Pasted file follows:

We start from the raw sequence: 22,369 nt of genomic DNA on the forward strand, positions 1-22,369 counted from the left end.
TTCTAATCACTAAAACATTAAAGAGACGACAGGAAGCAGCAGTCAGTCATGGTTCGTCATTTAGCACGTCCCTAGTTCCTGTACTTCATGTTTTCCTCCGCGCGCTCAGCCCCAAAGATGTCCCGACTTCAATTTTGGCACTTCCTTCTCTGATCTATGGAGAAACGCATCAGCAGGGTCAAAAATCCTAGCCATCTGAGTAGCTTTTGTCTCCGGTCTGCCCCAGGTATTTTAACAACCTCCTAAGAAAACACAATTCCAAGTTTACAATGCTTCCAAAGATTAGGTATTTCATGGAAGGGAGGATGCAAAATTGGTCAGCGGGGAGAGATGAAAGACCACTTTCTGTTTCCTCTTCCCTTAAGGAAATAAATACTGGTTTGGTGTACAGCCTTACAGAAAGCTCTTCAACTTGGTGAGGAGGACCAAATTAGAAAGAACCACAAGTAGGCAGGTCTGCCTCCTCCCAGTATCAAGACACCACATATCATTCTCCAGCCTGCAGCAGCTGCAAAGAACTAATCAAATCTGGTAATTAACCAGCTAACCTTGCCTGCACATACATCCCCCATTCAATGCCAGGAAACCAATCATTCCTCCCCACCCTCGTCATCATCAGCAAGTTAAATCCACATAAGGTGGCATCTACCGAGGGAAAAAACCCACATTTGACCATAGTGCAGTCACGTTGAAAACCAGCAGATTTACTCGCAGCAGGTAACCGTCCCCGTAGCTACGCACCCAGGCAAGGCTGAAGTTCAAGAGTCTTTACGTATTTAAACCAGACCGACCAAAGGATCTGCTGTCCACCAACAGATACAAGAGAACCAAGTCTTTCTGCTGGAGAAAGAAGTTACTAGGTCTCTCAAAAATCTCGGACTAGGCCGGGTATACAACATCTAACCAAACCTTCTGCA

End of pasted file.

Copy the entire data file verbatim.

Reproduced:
We start from the raw sequence: 22,369 nt of genomic DNA on the forward strand, positions 1-22,369 counted from the left end.
TTCTAATCACTAAAACATTAAAGAGACGACAGGAAGCAGCAGTCAGTCATGGTTCGTCATTTAGCACGTCCCTAGTTCCTGTACTTCATGTTTTCCTCCGCGCGCTCAGCCCCAAAGATGTCCCGACTTCAATTTTGGCACTTCCTTCTCTGATCTATGGAGAAACGCATCAGCAGGGTCAAAAATCCTAGCCATCTGAGTAGCTTTTGTCTCCGGTCTGCCCCAGGTATTTTAACAACCTCCTAAGAAAACACAATTCCAAGTTTACAATGCTTCCAAAGATTAGGTATTTCATGGAAGGGAGGATGCAAAATTGGTCAGCGGGGAGAGATGAAAGACCACTTTCTGTTTCCTCTTCCCTTAAGGAAATAAATACTGGTTTGGTGTACAGCCTTACAGAAAGCTCTTCAACTTGGTGAGGAGGACCAAATTAGAAAGAACCACAAGTAGGCAGGTCTGCCTCCTCCCAGTATCAAGACACCACATATCATTCTCCAGCCTGCAGCAGCTGCAAAGAACTAATCAAATCTGGTAATTAACCAGCTAACCTTGCCTGCACATACATCCCCCATTCAATGCCAGGAAACCAATCATTCCTCCCCACCCTCGTCATCATCAGCAAGTTAAATCCACATAAGGTGGCATCTACCGAGGGAAAAAACCCACATTTGACCATAGTGCAGTCACGTTGAAAACCAGCAGATTTACTCGCAGCAGGTAACCGTCCCCGTAGCTACGCACCCAGGCAAGGCTGAAGTTCAAGAGTCTTTACGTATTTAAACCAGACCGACCAAAGGATCTGCTGTCCACCAACAGATACAAGAGAACCAAGTCTTTCTGCTGGAGAAAGAAGTTACTAGGTCTCTCAAAAATCTCGGACTAGGCCGGGTATACAACATCTAACCAAACCTTCTGCA